Crystal Mountain, WA – The Real Deal!

29 12 2021
First time!

I’ve lived in Portland, OR, since late 1992, and Mount Hood is my neighborhood mountain. I’ve always wanted to ski at Crystal Mountain, which I’d heard was larger and more rewarding for advanced skiers than the resorts on Mt. Hood. But several planned trips were cancelled due to rain. It’s about the same driving hours as Mt. Bachelor, OR. For the 2021-2022 season I purchased an IKON Pass, and it’s good for 4 days at Crystal, so I headed up in mid-December to check it out. As it was early season both for conditions and my ski fitness level, I intended to just check it out, not get overly ambitious and then injure myself.

Everything worked out great! The snow conditions were powdery and dry, it snowed all day, and the wind was dead calm. I spent the evening prior in Enumclaw, and headed up starting before 8:00 a.m. Note: The drive prior to Enumclaw is frustratingly stop and go as it passes through a number of suburban malls. But the view of Mt. Rainier is spectacular!

Enumclaw is a poverty of breakfast spots. I drove all around town and found myself exasperated. Thoroughly hangry, I settled on McDonald’s. Then, at the very edge of town on Hwy 410, the road to Crystal, I spied Charlie’s Cafe, which otherwise would have been my salvation! Next time!

The initial phase of the drive to Crystal, on SE Enumclaw-Chinook Pass Rd., isn’t all that pretty. It has equal amounts forest, mountain views, and unsightly clearcuts.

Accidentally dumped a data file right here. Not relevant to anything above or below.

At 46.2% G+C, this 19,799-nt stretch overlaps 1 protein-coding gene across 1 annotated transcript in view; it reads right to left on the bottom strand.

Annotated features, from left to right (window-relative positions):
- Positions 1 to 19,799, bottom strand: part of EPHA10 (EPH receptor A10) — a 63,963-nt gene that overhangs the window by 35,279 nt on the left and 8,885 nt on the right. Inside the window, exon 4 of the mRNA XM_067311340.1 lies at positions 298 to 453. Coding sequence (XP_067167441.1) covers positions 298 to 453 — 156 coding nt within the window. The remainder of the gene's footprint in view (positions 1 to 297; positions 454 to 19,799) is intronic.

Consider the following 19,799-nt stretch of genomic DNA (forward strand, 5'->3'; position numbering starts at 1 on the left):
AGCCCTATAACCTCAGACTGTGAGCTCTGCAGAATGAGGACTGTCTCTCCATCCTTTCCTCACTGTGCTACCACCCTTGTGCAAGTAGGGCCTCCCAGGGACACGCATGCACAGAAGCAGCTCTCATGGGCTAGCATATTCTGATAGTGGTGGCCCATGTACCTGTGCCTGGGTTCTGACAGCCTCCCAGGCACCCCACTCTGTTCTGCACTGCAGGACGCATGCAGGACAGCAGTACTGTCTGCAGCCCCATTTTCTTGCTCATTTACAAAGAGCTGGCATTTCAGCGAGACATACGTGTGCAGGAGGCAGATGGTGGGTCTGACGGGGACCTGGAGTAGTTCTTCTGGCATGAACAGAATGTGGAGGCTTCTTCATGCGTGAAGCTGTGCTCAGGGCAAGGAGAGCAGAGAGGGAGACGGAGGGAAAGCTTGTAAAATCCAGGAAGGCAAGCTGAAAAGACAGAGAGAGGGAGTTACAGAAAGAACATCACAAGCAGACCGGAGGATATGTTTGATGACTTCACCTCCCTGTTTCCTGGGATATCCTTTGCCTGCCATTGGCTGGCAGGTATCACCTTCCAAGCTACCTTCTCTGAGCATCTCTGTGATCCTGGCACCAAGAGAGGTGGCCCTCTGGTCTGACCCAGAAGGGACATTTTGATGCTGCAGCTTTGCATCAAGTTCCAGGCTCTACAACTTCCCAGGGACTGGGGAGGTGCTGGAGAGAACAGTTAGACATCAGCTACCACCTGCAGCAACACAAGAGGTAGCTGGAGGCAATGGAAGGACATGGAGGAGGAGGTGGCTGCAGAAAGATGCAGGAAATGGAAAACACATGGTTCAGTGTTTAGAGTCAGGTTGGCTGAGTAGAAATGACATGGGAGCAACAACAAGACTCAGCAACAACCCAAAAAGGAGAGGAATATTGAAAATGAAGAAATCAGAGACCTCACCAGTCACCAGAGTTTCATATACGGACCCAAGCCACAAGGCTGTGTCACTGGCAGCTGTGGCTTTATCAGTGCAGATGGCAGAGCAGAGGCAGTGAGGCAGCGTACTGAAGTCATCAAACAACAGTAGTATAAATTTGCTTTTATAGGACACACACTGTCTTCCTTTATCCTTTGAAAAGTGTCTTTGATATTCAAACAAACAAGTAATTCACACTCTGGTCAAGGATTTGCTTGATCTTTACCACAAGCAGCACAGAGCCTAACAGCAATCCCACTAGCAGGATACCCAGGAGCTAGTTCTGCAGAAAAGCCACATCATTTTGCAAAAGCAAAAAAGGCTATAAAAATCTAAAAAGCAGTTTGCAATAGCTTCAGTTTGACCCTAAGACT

Further along, the forest closes in, and the road winds along the beautiful White River. It was snowing, still, and the flakes piles up on pine boughs and deciduous branches. Bridges were all covered in sugar.

Crystal is nestled in a narrow valley and there is only a two-lane road accessing it. I was skiing on a Monday, but I could only imagine the crush of Seattle skiers on weekends.

The serendipity of the ride was interrupted toward the last turn off which brings one to Crystal Mountain Boulevard. Traffic was halted due to an unknown hazard ahead. In this valley, I had no cell phone reception, so the only news came from drivers headed back my way. After about 30 minutes, word arrived about an SUV overturned on the access road.

It seemed like the morning was getting late, but in fact it wasn’t even 8:45 yet. Lots time to get turns in!

After all the excitement I reached Lot B. As it’s in a narrow valley, parking lots are stretched out along the bottom. Numerous shuttles ferry guests back and froth from the base to the lots. Quite a number of RVs overnighted. Some dressed for the holidays!

My IKON Pass is supposed to be valid at over 40 resorts worldwide. I just had to verify at the lift ticket window that this thing is real. YES! It does work! So it was off to the lifts. Crystal tops out at 7,012 ft. It has a sh*t ton of in bounds skiing that would be outback elsewhere, including the lift-serviced Northway Area, which the trail map says is “All avalanche prone.”

Crystal has a Gondola, which is a fast way to get from the base area to the main mountain. I didn’t take it, still avoiding un-masked rides in close quarters during Covid.

I spent my day between the Chinook Express, Forest Queen Express, and Rainier Express lifts. It was such a terrific day with an embarrassment of powder snow! 1,000 giggles all around. The trails have terrific fall lines and there are lots of bowls and tree skiing! I’m definitely heading back to explore more.

The snowy drive out of the valley was to die for! But back toward Enumclaw, it was all rain. I will return to Crystal later this winter for sure!





Choosing Ski Goggles

26 12 2021
Ski goggles and lenses come in a variety of shapes and colors!

When it comes to enjoying snow sports, visibility, whether good or bad, can make or break your day! The ability to see changes in terrain, ice, bumps, rocks, other riders and trees, is especially important for skiers and snowboarders, who need to make instant changes in direction. They need to be able to see in bright light, dark, snowy weather, and even under the lights for night skiing. The goggles need to stay fog-free, and fit snug no matter the face. They also need to protect your eyes from harmful UV rays.